... and you thought I'd forgotten.
Tuesday, May 12, 2009
The Pasadena Reliability Run 2009 ( Part 4 )
... and you thought I'd forgotten.
As far as the day I had going on this run, I have nothing but great things to say about it. Fortunately my co-pilot/navigator seems to feel the same way. We just had a blast, and possibly most important of all, the little red '29 RPU behaved beautifully.
For me, the most hair raising part of the experience happened at the very beginning and the very end of the day. As I think I said earlier, we left at 6am and headed out of North Hollywood. Everything was great. Barely any traffic on the streets, low 60s temps were making the engine happy, and we were packed in and comfortable- looking forward to our full day with the old hot rod. Then it all started to get rather serious.
We were following our friend Vic in his old roadster and I guess it just never crossed my mind that we'd be hopping on the interstate to get over to Pasadena at a decent time. You see, driving around town is exactly what a flathead roadster seems to like best, and after all it is what they and the parts that make them up were designed for. Cruising around at 30-45 mph is plenty exhilarating in one of these but, take it from me, 60-65mph on the interstate can be downright scary if you're not ready for it. And I wasn't. I had never driven one of these, at least not a truly primitive ( and I mean that in a kind way ) early hot rod. I may sound like a pansy to some of you out there right now, but until you've jumped out onto the 210 in LA in one of these vehicles, running old bias-ply tires that are picking up every line in the road, sitting upright in that old cockpit, eyes even with the top of the windshield and knee cap even with the top of the door, bouncing along with no seat belts while SUVs fly by all around you ( with zero regard for anyone else ) going at least 15-20mph faster than your already seemingly way-to-fast 65... well, you get the idea. It'll put some grey hairs in your head.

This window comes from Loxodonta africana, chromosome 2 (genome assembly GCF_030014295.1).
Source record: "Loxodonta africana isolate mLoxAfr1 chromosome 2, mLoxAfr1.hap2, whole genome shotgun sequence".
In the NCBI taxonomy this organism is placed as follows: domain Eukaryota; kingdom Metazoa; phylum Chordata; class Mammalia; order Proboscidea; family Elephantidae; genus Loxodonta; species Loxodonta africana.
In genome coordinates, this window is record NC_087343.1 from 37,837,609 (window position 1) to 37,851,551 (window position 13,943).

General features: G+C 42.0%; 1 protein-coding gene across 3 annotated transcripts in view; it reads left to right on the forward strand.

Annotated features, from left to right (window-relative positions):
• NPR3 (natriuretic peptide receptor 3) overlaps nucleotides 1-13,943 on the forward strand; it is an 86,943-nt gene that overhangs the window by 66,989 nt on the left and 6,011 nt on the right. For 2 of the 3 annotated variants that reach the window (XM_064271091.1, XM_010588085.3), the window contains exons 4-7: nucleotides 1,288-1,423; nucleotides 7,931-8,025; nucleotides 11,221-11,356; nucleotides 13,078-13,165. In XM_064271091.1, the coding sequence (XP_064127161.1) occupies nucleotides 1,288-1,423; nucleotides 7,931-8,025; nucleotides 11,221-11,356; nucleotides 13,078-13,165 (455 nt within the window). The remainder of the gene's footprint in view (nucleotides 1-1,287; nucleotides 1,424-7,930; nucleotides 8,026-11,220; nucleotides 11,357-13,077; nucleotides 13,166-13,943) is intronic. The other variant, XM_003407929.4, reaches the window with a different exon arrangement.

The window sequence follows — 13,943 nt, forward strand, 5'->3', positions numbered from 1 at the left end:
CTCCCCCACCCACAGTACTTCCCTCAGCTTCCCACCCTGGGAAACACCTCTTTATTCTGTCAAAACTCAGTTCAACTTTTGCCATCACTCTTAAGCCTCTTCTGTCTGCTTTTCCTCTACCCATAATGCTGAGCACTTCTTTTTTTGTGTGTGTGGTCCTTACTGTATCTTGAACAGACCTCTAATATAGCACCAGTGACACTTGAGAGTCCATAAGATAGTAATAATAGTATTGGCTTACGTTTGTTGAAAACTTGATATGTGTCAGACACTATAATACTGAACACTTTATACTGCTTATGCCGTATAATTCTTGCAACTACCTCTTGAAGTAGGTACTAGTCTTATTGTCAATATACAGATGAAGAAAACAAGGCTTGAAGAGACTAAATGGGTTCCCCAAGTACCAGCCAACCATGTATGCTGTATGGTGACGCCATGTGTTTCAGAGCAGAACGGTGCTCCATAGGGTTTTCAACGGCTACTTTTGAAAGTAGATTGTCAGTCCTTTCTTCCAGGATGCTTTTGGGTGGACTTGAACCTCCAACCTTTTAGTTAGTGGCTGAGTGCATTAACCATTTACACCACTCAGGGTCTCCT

Fortunately we weren't on the interstate for more than about 20-25 minutes and it was over. I couldn't help notice while hanging onto the old girl, that everything felt and read through the gauges as completely happy. It was running a cool 140 or so on that drive in the morning, and never got above 160 at anytime throughout the day. That's including the Reliability Run itself. Now remember, we climbed up into the mountains above Pasadena and took the car as high as 8,200 feet! And it never missed a beat, not for a moment. I can say this without exaggeration, the car felt so good it gave you the feeling that this was part of its daily commute. And if I'm to be honest with myself, I have to admit that that just shouldn't have been the case. I have such a high opinion of Tom's abilities as a car builder and mechanic that I'm over confident in anything he has touched, but, no one can fight the time factor when a car has been in a long storage. Obviously something he built will have a better chance than most any other, but again, I really did expect something to get cranky at some point. It never happened.